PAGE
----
Effects of enamel matrix derivative on Porphyromonas gingivalis

Seth A. Newman, Salvatore A. Coscia, Ravi Jotwani, Vincent J. Iacono, Christopher W. Cutler

Research output: Contribution to journalArticlepeer-review

30 Scopus citations

Abstract

Background: Enamel matrix derivative (EMD) is used during periodontal surgery for the regeneration of periodontal tissue. It consists of the amelogenin fraction of porcine enamel matrix (AMEL) suspended in a vehicle of propylene glycol alginate (PGA). EMD-treated sites appear to heal with less inflammation. It has been suggested that antimicrobial properties of EMD might account for improved healing in vivo. The objectives of this study were: 1) to determine the antibacterial effects of EMD on the periodontal pathogen Porphyromonas gingivalis and 2) to establish the component(s) of EMD that are responsible for this effect. Methods: The antimicrobial effects were determined in vitro using the broth dilution assay. P. gingivalis at a starting inoculum of 109 colony forming units/ml was treated with EMD, AMEL, and PGA in Hank's balanced salt solution (HBSS) for 1, 3, and 24 hours. The CFU/ml of P. gingivalis recovered on enriched Brucella blood agar was determined at 6 and 10 days. Results: EMD (containing AMEL and PGA) or PGA alone eliminated recoverable CFUs of P. gingivalis. Interestingly, AMEL in HBSS increased recoverable CFUs from 8.62 log CFU/ml to 8.93 log CFU/ml. Further analysis of the dose response at concentrations of 0.3, 3, and 30 mg/ml of AMEL in HBSS revealed that only 30 mg/ml (clinical concentration) increased CFUs of P. gingivalis relative to baseline (from 8.8 log CFU/ml to 9.2 log CFU/ml in 3 hours). Additionally, AMEL was compared to a protein control bovine serum albumin (BSA) to determine whether this effect was unique to AMEL. A marked increase in recoverable CFUs occurred with the AMEL (increasing from 8.8 log CFU/ml to 9.47 log CFU/ml), but not with BSA. Conclusions: EMD possesses antimicrobial properties that can be attributed to the propylene glycol alginate vehicle. The amelogenin fraction of porcine enamel matrix in enamel matrix derivative (i.e., AMEL) is not antibacterial for P. gingivalis and was shown to increase recoverable CFUs.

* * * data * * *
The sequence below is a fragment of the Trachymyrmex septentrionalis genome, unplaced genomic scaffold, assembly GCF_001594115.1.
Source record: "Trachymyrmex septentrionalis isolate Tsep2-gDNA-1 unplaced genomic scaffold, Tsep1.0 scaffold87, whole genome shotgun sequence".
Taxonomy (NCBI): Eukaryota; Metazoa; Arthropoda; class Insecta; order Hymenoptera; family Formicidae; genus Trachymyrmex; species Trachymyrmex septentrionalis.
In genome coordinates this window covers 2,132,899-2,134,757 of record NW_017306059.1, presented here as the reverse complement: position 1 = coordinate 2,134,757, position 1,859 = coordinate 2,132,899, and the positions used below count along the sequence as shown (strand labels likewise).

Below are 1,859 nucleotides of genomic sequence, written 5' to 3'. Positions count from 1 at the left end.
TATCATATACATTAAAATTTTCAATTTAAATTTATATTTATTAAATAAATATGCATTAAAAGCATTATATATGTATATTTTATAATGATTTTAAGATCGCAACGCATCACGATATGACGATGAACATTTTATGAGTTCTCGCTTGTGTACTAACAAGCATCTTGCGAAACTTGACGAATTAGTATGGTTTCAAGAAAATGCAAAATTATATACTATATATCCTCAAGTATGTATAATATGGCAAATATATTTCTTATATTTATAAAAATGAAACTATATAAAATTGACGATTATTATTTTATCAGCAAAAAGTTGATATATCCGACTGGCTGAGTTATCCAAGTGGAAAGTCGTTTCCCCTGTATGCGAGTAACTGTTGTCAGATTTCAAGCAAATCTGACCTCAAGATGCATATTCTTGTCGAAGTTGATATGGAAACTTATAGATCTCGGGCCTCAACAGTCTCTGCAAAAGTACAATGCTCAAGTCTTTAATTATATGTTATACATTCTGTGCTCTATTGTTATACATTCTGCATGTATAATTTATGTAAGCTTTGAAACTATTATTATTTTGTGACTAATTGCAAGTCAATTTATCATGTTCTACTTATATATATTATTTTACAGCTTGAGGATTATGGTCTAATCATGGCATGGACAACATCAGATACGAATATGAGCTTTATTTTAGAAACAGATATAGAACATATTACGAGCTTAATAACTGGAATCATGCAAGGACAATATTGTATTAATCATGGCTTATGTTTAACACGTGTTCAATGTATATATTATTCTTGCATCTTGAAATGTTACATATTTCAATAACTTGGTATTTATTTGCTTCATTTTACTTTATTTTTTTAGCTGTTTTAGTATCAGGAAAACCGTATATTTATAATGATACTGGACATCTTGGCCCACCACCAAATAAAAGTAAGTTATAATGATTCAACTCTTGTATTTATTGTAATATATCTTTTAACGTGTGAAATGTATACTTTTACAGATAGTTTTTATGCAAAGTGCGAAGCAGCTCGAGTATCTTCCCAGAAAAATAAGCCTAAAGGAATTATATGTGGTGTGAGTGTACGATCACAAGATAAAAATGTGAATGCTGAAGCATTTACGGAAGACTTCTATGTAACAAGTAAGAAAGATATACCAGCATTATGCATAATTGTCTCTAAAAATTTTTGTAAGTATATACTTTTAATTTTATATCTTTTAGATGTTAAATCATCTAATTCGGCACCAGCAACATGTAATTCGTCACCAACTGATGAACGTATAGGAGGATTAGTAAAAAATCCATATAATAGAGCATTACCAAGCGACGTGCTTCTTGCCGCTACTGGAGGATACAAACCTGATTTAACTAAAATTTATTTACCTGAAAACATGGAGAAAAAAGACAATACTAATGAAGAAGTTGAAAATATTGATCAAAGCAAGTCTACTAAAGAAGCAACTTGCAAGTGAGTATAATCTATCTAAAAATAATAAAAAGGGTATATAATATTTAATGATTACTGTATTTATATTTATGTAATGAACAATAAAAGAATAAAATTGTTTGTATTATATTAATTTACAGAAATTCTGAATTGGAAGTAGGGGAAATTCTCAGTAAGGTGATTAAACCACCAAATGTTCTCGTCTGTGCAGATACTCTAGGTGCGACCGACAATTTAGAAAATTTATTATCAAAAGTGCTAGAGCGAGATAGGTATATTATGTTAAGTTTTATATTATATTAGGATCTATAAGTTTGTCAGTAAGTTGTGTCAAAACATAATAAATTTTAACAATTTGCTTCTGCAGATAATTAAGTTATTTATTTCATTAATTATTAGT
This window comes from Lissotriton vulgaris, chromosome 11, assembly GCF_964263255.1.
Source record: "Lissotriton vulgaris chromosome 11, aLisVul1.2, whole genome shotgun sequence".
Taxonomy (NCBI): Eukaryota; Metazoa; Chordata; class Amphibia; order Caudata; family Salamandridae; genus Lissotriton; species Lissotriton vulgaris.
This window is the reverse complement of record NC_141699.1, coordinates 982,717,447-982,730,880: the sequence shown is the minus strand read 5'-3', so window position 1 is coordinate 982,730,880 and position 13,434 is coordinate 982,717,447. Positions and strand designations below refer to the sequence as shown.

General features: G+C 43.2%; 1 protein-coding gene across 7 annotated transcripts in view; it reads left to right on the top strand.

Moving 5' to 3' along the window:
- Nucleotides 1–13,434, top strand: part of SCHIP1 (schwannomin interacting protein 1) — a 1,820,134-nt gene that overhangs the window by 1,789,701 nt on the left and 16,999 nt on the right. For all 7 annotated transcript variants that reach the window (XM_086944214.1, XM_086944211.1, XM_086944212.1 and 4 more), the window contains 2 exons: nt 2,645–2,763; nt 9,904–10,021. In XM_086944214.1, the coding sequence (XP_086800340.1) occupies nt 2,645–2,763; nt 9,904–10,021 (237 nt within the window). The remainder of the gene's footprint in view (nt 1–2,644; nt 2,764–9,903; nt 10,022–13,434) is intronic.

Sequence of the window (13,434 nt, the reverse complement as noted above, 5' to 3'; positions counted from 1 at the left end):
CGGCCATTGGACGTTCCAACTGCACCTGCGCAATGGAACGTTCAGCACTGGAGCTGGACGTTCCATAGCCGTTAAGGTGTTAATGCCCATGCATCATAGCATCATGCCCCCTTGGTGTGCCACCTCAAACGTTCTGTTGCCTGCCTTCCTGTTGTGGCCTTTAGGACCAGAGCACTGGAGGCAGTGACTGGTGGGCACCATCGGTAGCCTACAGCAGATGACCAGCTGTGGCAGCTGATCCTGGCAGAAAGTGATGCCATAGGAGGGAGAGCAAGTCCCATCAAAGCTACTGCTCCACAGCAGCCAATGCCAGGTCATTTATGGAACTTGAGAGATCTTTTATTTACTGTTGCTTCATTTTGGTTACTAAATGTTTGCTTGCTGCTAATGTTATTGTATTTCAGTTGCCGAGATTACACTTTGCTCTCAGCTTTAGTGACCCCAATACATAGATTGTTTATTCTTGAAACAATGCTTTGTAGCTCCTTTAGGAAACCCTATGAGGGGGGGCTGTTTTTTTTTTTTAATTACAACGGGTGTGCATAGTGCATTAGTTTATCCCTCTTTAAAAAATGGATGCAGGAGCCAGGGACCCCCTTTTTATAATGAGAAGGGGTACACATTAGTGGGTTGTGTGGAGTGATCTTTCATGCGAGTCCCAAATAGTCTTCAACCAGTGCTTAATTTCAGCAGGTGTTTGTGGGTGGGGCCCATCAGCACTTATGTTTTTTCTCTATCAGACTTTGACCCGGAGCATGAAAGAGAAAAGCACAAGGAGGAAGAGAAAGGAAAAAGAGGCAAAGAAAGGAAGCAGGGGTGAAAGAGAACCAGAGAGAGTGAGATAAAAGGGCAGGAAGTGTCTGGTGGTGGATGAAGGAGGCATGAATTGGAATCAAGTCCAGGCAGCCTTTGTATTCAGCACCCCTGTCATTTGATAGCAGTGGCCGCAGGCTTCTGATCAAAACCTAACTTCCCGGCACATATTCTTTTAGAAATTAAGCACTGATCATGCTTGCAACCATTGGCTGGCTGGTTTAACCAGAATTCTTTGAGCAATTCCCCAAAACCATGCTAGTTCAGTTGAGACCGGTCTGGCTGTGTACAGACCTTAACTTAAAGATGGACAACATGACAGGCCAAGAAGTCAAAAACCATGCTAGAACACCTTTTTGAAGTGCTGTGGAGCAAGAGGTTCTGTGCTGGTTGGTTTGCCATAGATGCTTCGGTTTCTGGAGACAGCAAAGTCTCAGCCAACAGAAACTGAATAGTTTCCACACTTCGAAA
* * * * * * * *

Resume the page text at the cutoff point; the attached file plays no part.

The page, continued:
Original languageEnglish (US)
Pages (from-to)1191-1195
Number of pages5
JournalJournal of periodontology
Volume74
Issue number8
DOIs
StatePublished - Aug 1 2003
Externally publishedYes

Keywords

  • Enamel matrix derivative
  • Periodontal diseases/surgery
  • Porphyromonas gingivalis
  • Propylene glycols
  • Wound healing

ASJC Scopus subject areas

  • Periodontics

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